Hike- Not just another messaging app

Hike- Smart Instant messaging for Android

I came across this app at Beautiful pixels. There are two standout features in this app which makes it a significant alternative to WhatsApp (my goto messaging app now):

  1. Great design.
  2. The ability to send text messages (SMS) from the app to any contact.

I have tried many messaging apps in the past, none trumping whatsapp. But I think this one will. I can’t wait for this to be released on iOS.

The steep learning curve of Photoshop

In an era where most interfaces are uber-simple to use, Photoshop and its other Adobe cousins from the creative suite are certainly not one of those. I came across this amazing piece at ‘Rands in repose‘ where the author compares Game design and Application design. On photoshop’s design Rands writes:

The plethora of online Photoshop tutorials demonstrate its power and its flexibility, but I believe they also demonstrate its poor design. Think about it like this: what if each time you plunked down in front of World of Warcraft, you had to spend an hour trying to remember, wait, how do I play this?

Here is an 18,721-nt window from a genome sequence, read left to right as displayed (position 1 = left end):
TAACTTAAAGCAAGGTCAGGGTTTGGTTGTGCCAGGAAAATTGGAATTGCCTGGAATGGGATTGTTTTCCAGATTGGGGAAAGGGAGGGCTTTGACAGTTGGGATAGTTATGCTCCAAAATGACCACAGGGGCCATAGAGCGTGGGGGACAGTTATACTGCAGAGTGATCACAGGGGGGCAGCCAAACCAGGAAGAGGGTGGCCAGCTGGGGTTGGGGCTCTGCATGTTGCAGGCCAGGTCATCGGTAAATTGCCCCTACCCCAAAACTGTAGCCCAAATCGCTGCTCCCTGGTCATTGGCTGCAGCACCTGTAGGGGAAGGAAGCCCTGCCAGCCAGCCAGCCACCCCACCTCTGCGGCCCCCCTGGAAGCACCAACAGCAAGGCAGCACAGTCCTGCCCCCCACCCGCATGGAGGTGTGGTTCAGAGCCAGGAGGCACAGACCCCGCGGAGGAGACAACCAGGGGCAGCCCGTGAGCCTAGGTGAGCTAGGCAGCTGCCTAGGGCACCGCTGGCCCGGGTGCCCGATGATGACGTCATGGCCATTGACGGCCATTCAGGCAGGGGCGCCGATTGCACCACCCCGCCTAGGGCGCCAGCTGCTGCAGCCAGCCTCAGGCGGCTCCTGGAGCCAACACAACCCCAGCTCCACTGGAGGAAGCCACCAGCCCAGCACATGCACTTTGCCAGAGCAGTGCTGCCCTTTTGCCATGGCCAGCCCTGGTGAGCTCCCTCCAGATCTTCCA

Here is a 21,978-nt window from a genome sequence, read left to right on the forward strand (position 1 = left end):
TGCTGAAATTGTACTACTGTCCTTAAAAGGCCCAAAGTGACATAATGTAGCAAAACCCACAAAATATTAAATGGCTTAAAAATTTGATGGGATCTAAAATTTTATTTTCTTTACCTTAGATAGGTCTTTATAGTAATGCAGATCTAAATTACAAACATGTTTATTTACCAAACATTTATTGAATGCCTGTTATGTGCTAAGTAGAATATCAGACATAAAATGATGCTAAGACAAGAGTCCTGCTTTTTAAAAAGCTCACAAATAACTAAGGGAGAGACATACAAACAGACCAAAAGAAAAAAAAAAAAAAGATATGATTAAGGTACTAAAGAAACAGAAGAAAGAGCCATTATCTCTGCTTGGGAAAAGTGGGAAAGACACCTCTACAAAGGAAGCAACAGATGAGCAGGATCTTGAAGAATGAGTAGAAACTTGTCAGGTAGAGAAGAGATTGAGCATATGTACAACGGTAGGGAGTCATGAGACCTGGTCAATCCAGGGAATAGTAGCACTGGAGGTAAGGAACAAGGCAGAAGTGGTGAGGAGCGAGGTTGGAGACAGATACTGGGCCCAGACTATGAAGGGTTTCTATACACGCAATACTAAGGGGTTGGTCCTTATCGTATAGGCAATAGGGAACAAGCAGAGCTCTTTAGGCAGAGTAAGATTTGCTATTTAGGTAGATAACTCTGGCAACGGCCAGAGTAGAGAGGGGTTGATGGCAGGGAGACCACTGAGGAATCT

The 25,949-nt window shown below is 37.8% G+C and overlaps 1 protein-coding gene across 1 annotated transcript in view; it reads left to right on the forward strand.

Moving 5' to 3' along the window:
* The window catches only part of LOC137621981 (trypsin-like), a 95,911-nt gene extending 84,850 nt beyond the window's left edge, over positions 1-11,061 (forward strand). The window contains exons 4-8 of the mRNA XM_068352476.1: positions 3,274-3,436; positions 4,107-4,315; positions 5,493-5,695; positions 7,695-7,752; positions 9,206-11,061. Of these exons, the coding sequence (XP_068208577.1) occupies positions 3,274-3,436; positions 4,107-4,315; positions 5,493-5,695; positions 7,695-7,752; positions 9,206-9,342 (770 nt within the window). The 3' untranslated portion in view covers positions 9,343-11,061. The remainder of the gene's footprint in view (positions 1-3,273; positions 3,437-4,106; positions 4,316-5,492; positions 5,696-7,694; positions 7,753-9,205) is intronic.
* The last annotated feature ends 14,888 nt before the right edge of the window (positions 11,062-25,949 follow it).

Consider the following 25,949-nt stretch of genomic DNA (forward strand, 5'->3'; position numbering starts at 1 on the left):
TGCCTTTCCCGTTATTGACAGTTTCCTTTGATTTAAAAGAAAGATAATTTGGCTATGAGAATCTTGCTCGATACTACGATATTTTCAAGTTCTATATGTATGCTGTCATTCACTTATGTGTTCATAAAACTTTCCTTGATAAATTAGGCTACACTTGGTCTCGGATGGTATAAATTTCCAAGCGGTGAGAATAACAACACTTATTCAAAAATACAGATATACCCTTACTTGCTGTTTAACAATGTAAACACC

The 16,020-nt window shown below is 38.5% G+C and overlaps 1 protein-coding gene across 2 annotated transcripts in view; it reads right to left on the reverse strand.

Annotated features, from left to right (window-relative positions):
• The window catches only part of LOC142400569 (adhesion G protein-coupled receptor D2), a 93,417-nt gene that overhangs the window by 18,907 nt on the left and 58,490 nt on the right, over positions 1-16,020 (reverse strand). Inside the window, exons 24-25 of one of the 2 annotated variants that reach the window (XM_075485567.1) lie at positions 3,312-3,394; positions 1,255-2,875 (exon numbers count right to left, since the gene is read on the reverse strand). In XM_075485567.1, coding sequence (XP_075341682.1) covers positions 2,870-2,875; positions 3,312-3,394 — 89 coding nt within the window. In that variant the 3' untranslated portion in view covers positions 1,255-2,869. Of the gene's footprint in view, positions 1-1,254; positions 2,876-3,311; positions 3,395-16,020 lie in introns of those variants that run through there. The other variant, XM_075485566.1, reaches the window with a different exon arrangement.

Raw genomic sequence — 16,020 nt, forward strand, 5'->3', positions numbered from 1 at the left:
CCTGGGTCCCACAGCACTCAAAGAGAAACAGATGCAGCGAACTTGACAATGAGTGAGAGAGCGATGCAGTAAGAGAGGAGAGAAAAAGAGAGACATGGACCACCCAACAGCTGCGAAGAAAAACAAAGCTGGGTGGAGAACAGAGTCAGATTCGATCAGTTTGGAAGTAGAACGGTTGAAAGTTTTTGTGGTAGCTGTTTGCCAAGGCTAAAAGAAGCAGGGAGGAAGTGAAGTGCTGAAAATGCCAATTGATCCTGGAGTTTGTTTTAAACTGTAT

I have always wished that Photoshop were easier to use. The learning curve is way too steep and could lead to endless hours of frustration. Perhaps its more about a form vs functions thing for Photoshop’s developers. The functions are way too many that it outweighs the importance of form and design. Usability gets crushed under all that overload of features. And when you realise that, you start thinking; ‘its indeed a herculean task to create a photoshop that’s at least half as simple to use as the current versions.’

But then, when I thought further, I realized that the truth is not what it seems like. The major problem with Photoshop is that it tends to be over-ambitious. It does too much, and in the end as I said, Usability is crushed. It would be much better if Photoshop had a strict goal of photo-editing and some other functions. Not just that, there are other reasons as well. We, the users are also to be blamed for using Photoshop as a one-stop tool for all our creative needs. There is a reason why dedicated tools like illustrator, fireworks and the like exist.